Fig.14 GoogleChromeUpdateHandler.vbs dropped in the startup folder for persistence

The “INF()” function is used to gather system information in the Stage-3 PowerShell script. Firstly, it retrieves the universally unique identifier (UUID) of the system by passing the computer name through the $env:computername environment variable to the “HWID()” function. The “HWID()” function executes a WMI Object query (“get-wmiobject Win32_ComputerSystemProduct | Select-Object -ExpandProperty UUID”) to fetch the UUID and converts it into a string using the “ToString()” method. Next, the UUID is parsed to concatenate only the first two values while removing the “-” splitter from the identifier. Finally, the concatenated UUID is returned.

Fig.15 Fetches system UUID via WMI object queries

Additionally, in the Stage-3 Powershell script, the operating system’s name, version, and architecture (32-bit or 64-bit) are collected using the following WMI object queries: Get-WMIObject Win32_OperatingSystem.Name (which splits the output string via “|”) and Get-WMIObject Win32_OperatingSystem.OSArchitecture. The script also collects the computer name and username of the system. Once all of the necessary information is collected, it is arranged and concatenated with specific constant strings in a particular order, as displayed in the screenshot below.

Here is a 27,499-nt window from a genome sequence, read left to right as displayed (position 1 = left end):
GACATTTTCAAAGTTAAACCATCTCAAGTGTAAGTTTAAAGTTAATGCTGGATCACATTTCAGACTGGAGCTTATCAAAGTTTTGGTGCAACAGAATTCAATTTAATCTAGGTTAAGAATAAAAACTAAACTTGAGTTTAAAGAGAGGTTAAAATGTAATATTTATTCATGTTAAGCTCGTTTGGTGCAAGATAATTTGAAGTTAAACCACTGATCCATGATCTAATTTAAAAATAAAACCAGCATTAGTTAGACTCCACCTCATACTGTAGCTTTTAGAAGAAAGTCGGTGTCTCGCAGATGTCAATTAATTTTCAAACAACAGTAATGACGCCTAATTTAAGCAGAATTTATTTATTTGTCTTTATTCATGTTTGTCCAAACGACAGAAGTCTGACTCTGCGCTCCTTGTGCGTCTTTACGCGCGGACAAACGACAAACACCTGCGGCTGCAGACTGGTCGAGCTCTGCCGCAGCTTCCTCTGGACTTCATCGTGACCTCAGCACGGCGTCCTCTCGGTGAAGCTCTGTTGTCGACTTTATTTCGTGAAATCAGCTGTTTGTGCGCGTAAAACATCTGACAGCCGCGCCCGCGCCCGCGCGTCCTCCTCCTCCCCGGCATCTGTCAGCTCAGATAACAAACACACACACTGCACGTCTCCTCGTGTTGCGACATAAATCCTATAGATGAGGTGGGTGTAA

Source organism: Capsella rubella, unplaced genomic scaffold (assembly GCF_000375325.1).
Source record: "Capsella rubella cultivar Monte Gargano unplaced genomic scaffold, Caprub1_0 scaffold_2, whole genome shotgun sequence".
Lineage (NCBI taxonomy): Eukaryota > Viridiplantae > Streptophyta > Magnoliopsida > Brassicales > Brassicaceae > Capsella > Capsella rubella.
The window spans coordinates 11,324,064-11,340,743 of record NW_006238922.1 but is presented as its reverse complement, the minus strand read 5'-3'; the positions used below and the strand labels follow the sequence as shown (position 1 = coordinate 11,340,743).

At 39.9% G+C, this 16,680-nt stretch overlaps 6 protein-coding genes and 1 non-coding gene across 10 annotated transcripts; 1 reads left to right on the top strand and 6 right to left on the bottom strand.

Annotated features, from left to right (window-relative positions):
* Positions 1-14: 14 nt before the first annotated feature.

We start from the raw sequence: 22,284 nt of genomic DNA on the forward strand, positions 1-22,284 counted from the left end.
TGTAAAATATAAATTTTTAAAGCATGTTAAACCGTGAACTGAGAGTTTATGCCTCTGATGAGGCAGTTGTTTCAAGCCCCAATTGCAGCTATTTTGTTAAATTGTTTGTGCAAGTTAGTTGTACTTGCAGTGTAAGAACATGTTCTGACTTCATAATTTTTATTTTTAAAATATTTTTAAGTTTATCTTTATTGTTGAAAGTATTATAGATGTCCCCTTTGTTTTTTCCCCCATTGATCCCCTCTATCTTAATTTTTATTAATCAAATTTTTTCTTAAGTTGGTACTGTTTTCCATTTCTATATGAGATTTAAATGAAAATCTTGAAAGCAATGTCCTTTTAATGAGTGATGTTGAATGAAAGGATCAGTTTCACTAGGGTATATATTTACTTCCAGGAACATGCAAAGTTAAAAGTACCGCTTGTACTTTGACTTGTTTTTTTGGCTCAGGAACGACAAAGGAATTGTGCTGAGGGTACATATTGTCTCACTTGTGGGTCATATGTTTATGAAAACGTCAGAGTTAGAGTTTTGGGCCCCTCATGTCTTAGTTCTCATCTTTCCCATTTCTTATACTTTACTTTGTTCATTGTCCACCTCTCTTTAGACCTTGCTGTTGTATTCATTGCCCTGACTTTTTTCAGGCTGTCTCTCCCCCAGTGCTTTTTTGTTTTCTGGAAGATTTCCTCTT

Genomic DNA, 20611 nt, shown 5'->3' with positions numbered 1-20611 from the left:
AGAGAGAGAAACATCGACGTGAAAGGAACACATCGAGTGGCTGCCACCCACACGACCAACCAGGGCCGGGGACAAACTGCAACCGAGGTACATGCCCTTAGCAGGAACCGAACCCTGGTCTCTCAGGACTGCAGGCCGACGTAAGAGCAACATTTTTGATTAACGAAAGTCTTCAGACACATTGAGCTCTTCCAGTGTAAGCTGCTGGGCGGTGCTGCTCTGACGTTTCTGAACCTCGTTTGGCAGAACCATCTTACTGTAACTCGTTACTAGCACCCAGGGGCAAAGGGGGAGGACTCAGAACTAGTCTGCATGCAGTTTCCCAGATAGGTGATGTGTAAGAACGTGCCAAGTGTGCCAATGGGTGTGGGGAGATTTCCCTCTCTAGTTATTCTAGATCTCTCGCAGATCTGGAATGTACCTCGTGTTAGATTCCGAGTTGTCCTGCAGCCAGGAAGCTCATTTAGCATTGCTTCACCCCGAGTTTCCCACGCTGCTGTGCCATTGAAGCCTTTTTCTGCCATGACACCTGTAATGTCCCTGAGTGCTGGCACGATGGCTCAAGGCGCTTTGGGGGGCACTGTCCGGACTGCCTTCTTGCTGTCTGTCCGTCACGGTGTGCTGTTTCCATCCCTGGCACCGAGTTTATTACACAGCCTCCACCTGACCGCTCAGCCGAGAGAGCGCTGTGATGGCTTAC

Fig.16 System information gathering and concatenation

After gathering system information, the Stage-3 Powershell script arranges the data and stores it in the $INFO variable in the following format:

Novo_<UUID><Computer_name><UserName><OS_Version_Architecture>\Windows Defender\Yes\Yes\FALSE\